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But, considered simply as an intellectual production, who will compare the poems of Homer with the Holy Scriptures of the Old and New Testament? Where in the Iliad shall we find simplicity and pathos, which shall vie with the narrative of Moses, or maxims of conduct to equal in wisdom the Proverbs of Solomon, or sublimity, which does not fade away before the conceptions of Job or David, of Isaiah or St. John.

But I cannot pursue this comparison. I feel that it is doing wrong to the mind which dictated the Iliad, and to those other mighty intellects, on whom the light of the holy oracles never shined. Who, that has read his poem, has not observed how he strove in vain to give dignity to the mythology of his time? Who has not seen how the religion of his country, unable to support the flight of his imagination, sunk powerless beneath him?

It is the unseen world, where the master spirits of our race breathe freely, and are at home; and it is mournful to behold the intellect of Homer, striving to free itself from the conceptions of materialism, and then sinking down in hopeless despair, to weave idle fables about Jupiter and Juno, Apollo or Diana. But the difficulties, under which he laboured, are abundantly illustrated by the fact, that the light, which he poured upon the human intellect, taught other ages how unworthy was the religion of his day, of the man, who was compelled to use it. It seems to me,' says Longinus, that Homer, when he ascribes dissensions, jealousies, tears, imprisonments, and other afflictions to his deities, hath, as much as was in his power, made the men of the Iliad gods, and the gods men. To man, when afflicted, death is the termination of evils; but he hath made not only the nature, but the miseries of the gods eternal.'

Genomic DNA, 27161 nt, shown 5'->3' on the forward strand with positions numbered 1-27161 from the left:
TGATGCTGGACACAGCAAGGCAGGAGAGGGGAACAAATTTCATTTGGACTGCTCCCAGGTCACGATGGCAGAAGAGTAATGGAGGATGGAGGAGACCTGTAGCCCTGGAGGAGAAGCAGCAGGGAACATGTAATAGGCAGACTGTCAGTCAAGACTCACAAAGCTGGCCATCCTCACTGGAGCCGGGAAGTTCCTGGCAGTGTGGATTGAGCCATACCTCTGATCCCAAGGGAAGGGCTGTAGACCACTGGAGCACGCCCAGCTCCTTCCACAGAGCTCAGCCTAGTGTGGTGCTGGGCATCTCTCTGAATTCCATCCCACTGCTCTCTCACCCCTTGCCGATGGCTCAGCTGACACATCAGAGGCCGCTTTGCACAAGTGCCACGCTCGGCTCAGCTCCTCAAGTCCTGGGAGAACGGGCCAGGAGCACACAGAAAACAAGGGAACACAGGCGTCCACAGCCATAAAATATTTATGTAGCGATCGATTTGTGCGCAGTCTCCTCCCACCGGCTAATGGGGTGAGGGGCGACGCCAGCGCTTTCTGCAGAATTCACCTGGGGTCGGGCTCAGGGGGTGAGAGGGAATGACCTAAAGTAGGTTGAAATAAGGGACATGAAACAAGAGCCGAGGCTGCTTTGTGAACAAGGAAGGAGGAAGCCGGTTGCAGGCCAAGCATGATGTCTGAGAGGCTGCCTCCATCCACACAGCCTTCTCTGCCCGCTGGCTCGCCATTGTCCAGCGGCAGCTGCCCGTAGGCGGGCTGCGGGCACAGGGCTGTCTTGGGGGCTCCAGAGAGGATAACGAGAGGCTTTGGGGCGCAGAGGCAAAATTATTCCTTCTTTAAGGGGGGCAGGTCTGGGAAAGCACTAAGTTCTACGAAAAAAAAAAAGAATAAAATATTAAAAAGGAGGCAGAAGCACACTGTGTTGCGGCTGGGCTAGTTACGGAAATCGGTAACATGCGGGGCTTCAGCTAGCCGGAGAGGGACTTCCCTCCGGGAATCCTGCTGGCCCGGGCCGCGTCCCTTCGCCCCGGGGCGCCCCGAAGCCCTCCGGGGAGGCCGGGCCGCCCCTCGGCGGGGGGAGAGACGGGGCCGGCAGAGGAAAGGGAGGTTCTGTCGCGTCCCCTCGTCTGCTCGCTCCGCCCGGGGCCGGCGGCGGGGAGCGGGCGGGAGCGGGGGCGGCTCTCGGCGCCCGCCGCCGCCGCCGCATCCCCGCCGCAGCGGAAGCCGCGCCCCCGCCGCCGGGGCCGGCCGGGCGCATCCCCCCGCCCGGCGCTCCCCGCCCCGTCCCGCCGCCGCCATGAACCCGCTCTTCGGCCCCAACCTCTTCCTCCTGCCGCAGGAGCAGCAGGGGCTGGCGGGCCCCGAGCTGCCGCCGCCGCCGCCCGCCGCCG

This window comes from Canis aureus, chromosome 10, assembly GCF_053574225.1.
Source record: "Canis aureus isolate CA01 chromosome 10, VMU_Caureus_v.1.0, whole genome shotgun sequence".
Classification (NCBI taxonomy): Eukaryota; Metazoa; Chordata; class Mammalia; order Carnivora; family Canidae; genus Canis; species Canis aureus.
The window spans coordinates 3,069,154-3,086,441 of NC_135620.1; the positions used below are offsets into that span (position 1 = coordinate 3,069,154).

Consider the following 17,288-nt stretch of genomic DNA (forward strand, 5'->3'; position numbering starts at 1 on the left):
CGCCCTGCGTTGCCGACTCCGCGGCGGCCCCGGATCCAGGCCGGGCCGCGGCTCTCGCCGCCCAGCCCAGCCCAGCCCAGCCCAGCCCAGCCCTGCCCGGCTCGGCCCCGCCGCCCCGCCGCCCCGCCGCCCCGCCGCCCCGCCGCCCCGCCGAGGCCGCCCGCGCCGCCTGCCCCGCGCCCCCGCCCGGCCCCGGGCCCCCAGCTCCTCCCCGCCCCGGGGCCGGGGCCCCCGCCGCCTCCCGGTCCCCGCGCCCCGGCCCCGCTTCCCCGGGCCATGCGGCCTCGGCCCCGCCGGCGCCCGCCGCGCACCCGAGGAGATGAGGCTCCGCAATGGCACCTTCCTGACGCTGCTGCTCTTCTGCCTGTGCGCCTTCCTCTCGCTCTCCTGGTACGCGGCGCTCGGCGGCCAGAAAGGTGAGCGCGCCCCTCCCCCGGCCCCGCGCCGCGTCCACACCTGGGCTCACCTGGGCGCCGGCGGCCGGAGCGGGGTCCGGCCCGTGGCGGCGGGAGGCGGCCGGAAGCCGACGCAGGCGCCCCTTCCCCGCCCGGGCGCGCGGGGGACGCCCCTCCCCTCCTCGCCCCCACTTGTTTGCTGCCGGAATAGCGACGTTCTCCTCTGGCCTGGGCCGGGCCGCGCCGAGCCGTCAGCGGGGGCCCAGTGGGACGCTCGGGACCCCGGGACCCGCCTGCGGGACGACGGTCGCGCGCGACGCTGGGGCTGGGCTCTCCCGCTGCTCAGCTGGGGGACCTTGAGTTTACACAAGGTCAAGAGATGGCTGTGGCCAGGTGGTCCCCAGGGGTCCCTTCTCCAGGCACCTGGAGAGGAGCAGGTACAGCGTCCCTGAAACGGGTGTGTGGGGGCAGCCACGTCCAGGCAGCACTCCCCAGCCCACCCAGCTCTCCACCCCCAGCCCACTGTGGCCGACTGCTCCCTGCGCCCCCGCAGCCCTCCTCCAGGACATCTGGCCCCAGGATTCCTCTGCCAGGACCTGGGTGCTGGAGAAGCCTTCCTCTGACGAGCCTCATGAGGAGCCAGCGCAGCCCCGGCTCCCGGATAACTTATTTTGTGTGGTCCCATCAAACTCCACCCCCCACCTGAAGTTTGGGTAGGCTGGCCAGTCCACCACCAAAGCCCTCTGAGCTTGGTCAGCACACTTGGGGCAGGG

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If, then, so great results have flowed from this one effort of a single mind, what may we not expect from the combined efforts of several, at least his equals in power over the human heart? If that one genius, though groping in the thick darkness of absurd idolatry, wrought so glorious a transformation in the character of his countrymen, what may we not look for from the universal dissemination of those writings, on whose authors was poured the full splendour of eternal truth? If unassisted human nature, spell-bound by a childish mythology, have done so much, what may we not hope for, from the supernatural efforts of pre-eminent genius, which spake as it was moved by the Holy Ghost?